John Brumby has a story to tell voters about water this year. And it goes something like this: several years ago, the fair city of Melbourne faced an unprecedented water crisis. The story's hero, Action Man Brumby, tackled this crisis as treasurer, then as premier, with a steely will and took tough and politically unpopular decisions.
By this year's end, the Brumby narrative goes, it becomes clear to Melburnians that the tough actions of their premier had averted a crisis and we live happily ever after, unshackled by harsh water restrictions. This was the political point underpinning Brumby's announcement last week that the modest easing of restrictions was "responsible" and "sustainable" but would ensure the city would never be on stage 3a or 4 again.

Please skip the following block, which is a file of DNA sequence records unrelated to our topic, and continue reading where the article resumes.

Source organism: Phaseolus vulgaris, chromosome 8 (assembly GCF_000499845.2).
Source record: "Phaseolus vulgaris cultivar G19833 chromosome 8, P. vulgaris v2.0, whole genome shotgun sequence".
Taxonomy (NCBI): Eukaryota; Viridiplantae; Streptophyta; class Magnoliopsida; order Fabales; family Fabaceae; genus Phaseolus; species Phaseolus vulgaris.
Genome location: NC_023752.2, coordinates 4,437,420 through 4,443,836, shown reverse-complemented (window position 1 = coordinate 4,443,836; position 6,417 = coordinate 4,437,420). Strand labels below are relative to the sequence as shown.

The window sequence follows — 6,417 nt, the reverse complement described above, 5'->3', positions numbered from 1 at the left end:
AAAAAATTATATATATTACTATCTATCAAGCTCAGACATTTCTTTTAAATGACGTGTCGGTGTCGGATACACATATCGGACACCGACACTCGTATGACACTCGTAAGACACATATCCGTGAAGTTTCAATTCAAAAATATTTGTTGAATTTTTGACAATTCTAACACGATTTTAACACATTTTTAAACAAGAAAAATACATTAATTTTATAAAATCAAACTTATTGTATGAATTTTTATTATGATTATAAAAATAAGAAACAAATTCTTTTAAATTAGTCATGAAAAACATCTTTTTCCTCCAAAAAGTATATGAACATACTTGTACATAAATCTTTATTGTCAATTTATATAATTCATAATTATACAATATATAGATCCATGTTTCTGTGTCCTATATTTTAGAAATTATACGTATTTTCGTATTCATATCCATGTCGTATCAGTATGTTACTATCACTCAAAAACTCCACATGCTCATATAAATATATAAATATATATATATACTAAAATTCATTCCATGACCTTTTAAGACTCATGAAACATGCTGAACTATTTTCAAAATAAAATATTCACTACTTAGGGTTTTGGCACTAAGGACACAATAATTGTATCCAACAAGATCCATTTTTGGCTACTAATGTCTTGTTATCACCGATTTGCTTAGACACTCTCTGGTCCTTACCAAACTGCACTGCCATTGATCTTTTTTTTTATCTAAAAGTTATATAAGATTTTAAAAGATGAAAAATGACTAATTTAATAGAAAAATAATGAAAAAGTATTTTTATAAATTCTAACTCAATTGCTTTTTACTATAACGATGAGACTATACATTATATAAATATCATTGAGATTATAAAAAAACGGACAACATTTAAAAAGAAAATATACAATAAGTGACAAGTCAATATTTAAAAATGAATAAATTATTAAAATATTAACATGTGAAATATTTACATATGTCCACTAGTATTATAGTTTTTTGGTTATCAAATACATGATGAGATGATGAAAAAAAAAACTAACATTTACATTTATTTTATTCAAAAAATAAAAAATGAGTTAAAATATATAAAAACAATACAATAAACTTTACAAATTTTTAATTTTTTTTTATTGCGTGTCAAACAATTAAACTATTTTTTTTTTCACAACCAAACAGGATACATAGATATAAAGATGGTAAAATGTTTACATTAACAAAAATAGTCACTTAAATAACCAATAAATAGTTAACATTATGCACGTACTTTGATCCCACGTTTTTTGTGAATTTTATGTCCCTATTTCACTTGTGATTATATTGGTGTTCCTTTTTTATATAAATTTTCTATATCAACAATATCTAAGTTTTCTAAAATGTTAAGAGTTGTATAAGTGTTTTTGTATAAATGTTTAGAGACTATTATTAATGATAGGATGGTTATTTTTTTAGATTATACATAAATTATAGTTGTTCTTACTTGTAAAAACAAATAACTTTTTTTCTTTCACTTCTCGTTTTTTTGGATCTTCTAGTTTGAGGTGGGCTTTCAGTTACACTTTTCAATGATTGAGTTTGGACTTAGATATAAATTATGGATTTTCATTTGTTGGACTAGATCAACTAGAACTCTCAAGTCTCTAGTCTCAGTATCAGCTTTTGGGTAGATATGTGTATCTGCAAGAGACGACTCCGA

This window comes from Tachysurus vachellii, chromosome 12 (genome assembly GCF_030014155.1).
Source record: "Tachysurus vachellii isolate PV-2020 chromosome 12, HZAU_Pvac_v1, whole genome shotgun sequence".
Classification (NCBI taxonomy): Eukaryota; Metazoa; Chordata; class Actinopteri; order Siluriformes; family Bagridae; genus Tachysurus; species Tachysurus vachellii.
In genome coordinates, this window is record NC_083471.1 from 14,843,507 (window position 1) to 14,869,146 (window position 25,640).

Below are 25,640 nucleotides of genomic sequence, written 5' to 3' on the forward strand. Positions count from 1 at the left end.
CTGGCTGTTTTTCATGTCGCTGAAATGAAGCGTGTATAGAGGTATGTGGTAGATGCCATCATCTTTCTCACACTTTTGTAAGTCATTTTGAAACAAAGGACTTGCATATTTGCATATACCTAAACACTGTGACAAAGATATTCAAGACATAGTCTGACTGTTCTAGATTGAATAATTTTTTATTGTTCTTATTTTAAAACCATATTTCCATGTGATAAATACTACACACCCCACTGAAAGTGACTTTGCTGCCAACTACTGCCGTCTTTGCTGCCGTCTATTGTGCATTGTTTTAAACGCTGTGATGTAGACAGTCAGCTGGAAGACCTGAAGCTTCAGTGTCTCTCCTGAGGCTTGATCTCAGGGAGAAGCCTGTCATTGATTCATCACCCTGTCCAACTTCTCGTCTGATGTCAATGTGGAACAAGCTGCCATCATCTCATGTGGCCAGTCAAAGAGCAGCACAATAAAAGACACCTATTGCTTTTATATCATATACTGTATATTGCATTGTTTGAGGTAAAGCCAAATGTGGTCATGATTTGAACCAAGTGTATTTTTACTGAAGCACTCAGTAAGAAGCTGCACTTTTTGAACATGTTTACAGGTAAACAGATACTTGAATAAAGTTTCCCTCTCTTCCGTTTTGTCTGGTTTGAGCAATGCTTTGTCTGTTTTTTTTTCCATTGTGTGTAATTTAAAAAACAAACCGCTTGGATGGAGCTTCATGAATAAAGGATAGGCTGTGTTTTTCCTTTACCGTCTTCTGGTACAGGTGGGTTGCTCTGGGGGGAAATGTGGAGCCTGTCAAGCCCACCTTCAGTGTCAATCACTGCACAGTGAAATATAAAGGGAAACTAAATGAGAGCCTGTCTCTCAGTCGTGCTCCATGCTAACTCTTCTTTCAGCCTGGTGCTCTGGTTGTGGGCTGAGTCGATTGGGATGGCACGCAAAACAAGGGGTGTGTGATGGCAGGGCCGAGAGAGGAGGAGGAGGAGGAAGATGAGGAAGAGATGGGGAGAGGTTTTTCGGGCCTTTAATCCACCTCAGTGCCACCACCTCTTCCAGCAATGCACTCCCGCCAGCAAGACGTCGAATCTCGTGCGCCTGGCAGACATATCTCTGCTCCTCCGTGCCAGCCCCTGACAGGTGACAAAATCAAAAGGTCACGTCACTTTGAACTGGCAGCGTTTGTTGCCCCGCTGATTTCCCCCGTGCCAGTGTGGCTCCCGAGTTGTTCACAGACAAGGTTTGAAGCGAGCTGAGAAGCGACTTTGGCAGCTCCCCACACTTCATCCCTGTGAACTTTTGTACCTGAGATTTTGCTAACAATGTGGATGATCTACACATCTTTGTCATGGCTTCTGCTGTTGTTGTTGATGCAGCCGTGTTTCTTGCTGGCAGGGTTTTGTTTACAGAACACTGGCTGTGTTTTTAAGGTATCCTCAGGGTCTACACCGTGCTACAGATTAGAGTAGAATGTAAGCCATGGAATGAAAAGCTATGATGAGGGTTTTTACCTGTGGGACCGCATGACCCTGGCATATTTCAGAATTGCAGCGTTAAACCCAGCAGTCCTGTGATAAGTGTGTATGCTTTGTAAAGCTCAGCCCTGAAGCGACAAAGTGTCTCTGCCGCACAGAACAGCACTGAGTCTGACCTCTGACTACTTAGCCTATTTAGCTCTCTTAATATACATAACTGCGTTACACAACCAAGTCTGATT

But, it turns out, the story is not that simple. The reaction to last week's water announcement, an easing from stage 3a to 3, reveals voters are following a number of different narratives. The government faces a much more nuanced and difficult political battle on water, which is shaping up as one of the key issues for the November poll, than perhaps it bargained for.